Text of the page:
Fabricating herstory: Using embroidery to map Bedouin tribal borders in South Sinai
Research into Bedouin culture by predominantly male scholars has tended to rely on analysing nineteenth-century traveller accounts, Cartesian maps and documenting oral histories. Much less attention has been paid to the role of Bedouin women’s handicrafts as a form of mapping and cultural knowledge production. In this article I reflect on the impact of commissioning an embroidered map of the Sinai during a British Academy/Leverhulme funded research project on Bedouin tribal borders and consider how collaborative engagements with traditional women’s handicrafts can be used as a form of artistic research practice, historical analysis and community mapping.
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Document Type: Research Article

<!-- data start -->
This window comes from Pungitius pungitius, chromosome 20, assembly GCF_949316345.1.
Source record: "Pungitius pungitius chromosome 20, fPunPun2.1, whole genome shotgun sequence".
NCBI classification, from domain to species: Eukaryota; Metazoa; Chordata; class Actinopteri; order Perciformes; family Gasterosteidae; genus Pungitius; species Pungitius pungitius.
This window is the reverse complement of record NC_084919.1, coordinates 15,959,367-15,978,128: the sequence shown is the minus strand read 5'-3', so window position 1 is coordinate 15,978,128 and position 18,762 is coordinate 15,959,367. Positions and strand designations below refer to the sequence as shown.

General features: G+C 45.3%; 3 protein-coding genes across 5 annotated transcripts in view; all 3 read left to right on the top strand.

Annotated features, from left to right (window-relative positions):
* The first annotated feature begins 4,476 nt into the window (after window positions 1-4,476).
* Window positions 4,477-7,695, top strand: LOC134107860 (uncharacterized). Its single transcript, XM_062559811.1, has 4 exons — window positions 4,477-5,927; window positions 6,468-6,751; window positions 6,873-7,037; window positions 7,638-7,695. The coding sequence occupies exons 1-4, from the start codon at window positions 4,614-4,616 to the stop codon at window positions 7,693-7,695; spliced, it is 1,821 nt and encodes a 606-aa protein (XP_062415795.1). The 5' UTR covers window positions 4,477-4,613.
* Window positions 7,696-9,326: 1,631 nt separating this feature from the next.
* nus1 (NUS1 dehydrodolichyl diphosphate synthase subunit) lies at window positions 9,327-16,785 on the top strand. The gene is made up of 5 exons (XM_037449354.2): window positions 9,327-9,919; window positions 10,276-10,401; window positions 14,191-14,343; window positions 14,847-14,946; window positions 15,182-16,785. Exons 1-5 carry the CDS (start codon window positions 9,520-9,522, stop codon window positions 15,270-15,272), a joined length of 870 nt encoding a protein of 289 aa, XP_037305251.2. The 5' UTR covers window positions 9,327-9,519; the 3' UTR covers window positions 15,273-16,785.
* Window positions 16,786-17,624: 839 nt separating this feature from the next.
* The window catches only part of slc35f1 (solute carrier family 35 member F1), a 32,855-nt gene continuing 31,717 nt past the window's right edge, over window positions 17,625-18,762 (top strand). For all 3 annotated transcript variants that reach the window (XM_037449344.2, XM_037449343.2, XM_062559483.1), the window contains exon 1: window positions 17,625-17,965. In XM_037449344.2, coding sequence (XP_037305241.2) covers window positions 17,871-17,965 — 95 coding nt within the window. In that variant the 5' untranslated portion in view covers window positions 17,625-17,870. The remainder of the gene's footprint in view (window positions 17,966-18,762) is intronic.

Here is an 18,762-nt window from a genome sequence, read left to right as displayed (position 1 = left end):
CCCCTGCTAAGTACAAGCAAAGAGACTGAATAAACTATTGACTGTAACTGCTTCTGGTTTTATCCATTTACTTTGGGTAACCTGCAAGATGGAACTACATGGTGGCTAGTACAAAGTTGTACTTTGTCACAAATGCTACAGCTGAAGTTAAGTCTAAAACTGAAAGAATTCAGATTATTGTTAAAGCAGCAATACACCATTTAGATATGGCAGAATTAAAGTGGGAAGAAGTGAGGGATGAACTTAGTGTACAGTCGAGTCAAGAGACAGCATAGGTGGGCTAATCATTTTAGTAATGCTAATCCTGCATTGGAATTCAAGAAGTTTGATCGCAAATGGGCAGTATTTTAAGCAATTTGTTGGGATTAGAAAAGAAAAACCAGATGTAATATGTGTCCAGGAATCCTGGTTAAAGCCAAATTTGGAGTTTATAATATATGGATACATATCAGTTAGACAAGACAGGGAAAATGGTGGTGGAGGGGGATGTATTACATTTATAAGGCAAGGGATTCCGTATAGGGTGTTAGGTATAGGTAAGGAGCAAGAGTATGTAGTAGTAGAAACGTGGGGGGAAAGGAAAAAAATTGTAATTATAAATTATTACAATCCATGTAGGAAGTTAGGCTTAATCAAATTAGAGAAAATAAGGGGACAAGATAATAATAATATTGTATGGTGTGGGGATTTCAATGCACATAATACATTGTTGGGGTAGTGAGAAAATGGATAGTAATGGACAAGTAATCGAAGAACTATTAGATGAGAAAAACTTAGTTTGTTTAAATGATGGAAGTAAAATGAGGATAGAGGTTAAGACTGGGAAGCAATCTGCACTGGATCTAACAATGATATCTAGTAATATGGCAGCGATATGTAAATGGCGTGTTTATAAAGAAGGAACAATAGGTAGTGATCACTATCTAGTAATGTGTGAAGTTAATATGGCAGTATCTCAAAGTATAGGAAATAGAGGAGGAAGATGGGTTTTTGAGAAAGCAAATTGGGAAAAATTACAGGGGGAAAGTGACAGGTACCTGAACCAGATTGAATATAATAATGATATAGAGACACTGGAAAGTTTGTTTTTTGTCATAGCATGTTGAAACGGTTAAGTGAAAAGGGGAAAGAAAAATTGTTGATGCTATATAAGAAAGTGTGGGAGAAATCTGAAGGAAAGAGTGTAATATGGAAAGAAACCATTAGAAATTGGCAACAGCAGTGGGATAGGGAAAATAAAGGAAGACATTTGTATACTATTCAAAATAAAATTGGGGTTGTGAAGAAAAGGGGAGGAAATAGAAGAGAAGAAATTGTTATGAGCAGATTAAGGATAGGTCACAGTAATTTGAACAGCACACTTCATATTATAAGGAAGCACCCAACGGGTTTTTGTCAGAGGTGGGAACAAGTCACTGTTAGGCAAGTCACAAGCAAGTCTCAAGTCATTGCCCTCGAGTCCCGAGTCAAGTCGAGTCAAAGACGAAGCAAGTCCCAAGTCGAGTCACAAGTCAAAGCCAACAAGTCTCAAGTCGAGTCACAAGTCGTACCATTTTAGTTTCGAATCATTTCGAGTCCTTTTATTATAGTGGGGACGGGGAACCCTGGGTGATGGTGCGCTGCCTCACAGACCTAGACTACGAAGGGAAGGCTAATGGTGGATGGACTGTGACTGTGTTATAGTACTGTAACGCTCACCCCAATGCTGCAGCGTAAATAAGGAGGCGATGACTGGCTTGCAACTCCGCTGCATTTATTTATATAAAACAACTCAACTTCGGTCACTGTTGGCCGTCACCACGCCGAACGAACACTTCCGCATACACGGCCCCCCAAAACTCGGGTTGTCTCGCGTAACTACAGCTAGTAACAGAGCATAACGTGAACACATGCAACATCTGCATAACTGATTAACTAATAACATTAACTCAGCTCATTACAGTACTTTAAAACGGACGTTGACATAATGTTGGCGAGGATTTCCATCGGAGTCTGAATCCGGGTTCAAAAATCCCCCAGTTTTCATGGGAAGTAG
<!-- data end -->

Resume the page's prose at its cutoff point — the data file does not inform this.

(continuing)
Affiliations: 0000000121711133Queen Mary University of London
Publication date: December 1, 2020
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- The Journal of Arts and Communities seeks to provide a critical examination of the practices known as community or participatory arts, encompassing a field of work defined for this purpose as incorporating active creative ollaboration between artists and people in a range of communities.The journal will take a cross-artform and interdisciplinary approach,including work happening in performance, visual arts and media,writing, multimedia and collaboration involving digital technology and associated forms. In part this will create an archive that will document work which can otherwise be ephemeral
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